In 2018, the PRO RETINA workgroup will once again organize a seminar for Choroideremia patients and people interested in the disease. The objective of this workgroup is to provide an update on the research and new options regarding the diagnosis and treatment. Initial studies of a gene therapy have already been done worldwide. Gene therapy has already been applied in Germany. We will also report on vision aids and counselling options. This is an excellent opportunity to exchange experiences in dealing with the disease.
MeiraGTx, a London and New York based gene therapy company, announced today the European Medicines Agency (EMA) has granted Priority Medicines (PRIME) designation to MeiraGTx’s gene therapy product candidate A002 for the treatment of patients with achromatopsia (ACHM) due to mutations in the CNGB3 gene. Achromatopsia is a chronically debilitating inherited eye disorder that severely limits a person’s sight. Patients are legally blind from birth with very poor visual acuity as well as extreme light sensitivity, involuntary eye movement, and complete color blindness.
ViaOpta Hello Application
ViaOpta Hello is a multi-tool application that can assist blind or visually impaired people by using cognitive services and Microsoft latest image analysis technology to identify people, items, and scenes.
Foundation Fighting Blindness will provide up to $7.5 million in funding to develop ProQR’s candidate QR-421a for Usher syndrome type 2A 12
Foundation Fighting Blindness and ProQR have entered into a partnership to develop QR-421a for Usher syndrome type 2A, targeting mutations in exon 13 of the causative USH2A gene. Foundation Fighting Blindness will provide milestone-based co-funding of up to $7.5 million to ProQR to advance the program into the clinic. QR-421a received orphan drug designation from the FDA.
The Food and Drug Administration (FDA) in the United States approved the first gene therapy to treat an inherited disease on Tuesday December 19th 2017. Although a gene therapy was approved for an ultra-rare disease in Europe a number of years ago and the FDA approved two gene therapies already this year, one for a form of leukaemia and one for a form of lymphoma, this is the first time such a therapy has been approved for an inherited retinal dystrophy (IRD) and marks a new era of hope for our community as a whole.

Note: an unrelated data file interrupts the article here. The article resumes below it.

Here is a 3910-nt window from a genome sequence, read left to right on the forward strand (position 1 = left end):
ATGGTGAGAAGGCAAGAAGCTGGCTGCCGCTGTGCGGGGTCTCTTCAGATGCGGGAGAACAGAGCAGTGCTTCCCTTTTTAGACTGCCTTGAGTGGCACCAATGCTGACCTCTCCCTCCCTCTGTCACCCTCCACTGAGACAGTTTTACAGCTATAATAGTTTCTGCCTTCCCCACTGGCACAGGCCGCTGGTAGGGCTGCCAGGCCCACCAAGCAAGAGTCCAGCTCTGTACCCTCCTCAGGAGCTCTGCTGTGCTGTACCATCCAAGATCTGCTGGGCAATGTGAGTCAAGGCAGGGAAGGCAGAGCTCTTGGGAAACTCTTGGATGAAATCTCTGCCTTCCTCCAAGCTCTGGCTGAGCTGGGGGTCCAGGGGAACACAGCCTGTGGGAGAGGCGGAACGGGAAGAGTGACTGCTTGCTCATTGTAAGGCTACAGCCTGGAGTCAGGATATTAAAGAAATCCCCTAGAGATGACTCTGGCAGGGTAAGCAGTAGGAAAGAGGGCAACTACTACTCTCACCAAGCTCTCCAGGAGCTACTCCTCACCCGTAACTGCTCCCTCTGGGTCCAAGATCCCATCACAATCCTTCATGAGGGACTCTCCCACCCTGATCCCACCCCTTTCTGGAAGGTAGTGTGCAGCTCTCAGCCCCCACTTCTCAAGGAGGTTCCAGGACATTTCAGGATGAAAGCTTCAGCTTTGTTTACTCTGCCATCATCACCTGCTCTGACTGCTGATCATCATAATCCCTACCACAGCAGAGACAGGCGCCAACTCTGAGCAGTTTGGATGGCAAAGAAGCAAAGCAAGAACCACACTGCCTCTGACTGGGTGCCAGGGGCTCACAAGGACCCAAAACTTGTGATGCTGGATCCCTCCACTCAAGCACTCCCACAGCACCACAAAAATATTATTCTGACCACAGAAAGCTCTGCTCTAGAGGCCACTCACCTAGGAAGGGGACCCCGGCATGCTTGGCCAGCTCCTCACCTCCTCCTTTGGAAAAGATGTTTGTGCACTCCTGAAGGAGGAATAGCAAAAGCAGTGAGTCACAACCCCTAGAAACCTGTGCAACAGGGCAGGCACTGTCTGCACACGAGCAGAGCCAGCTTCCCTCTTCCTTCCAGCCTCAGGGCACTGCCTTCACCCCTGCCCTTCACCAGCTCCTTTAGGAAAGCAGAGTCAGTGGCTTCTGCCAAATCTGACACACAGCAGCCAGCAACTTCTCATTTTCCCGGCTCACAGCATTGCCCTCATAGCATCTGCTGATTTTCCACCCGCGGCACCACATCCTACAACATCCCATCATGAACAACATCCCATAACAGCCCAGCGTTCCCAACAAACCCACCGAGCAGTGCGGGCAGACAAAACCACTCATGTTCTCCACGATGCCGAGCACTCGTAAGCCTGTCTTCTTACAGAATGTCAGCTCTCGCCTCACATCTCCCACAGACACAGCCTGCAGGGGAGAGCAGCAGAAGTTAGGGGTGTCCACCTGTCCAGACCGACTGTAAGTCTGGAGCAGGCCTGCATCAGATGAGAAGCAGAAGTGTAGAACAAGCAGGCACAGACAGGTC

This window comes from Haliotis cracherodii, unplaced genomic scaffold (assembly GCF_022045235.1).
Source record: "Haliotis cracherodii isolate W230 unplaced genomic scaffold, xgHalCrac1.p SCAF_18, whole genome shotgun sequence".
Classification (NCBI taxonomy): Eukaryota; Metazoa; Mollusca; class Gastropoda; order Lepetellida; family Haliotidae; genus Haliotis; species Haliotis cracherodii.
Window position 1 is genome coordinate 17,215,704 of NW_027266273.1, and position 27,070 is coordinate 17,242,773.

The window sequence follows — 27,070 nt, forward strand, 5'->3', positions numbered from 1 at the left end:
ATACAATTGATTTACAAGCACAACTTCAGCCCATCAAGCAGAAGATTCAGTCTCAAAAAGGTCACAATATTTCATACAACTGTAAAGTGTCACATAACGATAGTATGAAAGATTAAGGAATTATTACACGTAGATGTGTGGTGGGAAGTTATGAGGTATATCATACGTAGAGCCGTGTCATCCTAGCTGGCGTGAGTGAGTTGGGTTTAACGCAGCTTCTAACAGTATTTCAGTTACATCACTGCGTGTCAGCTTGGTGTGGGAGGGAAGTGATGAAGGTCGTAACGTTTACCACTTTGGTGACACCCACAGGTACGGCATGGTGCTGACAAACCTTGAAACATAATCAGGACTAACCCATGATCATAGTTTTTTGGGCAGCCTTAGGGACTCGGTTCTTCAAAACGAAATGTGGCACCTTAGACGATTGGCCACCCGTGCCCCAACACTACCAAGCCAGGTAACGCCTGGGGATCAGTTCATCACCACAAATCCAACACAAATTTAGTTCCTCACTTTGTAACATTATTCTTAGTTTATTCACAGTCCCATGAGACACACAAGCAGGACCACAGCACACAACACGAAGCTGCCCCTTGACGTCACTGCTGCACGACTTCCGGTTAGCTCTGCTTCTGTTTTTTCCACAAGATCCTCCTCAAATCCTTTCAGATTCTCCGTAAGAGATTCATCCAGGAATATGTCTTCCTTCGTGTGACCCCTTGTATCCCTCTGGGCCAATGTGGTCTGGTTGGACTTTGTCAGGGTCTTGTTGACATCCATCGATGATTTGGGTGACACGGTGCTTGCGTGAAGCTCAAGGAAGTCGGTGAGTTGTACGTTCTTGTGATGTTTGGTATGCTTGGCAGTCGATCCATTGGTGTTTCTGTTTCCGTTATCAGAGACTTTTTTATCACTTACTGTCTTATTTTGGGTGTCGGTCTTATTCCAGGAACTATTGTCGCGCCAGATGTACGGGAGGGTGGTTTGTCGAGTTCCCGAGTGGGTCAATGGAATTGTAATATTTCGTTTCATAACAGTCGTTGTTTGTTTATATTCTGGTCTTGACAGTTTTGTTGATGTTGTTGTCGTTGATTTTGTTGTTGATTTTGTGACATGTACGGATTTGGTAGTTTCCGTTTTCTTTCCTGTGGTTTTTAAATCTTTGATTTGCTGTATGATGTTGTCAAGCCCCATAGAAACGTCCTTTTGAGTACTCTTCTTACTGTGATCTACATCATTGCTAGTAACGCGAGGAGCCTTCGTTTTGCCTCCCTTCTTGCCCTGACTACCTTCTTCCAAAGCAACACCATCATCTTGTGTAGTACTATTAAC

Since 1941, the Edward S. Harkness Eye Institute at the Columbia University Department of Ophthalmology has offered an ophthalmology basic science course. While the focus of the course is resident training, it has also proven useful for the visual sciences community as a whole. Coursework examines the fundamentals of vision and emphasizes how these basic principles relate to patient care.
On World Sight Day, eye care organisations around the world take note of new data that shows that global eye care efforts are at serious risk of being overwhelmed—unless we act now.
New data published in the Lancet Global Health shows that decades of declining “avoidable blindness”—those with uncorrected refractive errors and cataract—is plateauing, and is projected to increase between 2015 and 2050.
Novartis has reported that RTH258 (brolucizumab) 6 mg met the primary and key secondary endpoints in two Phase III studies, HAWK and HARRIER. RTH258 3 mg, evaluated in HAWK, also met these endpoints. These pivotal studies enrolled more than 1,800 patients with neovascular age-related macular degeneration (nAMD) across 400 centres worldwide.
NEI 3-D Retina Organoid Challenge spurs next-generation models to study blinding diseases and test therapies
A proposal to create a living model of the human retina, the light-sensitive tissue at the back of the eye, won $90,000 in the National Eye Institute (NEI) 3-D Retina Organoid Challenge (3-D ROC). The NEI 3-D ROC is an initiative that seeks to design human retinas from stem cells. Erin Lavik, Sc.D., at the University of Maryland, Baltimore County, led the awarded team. The NEI is part of the National Institutes of Health.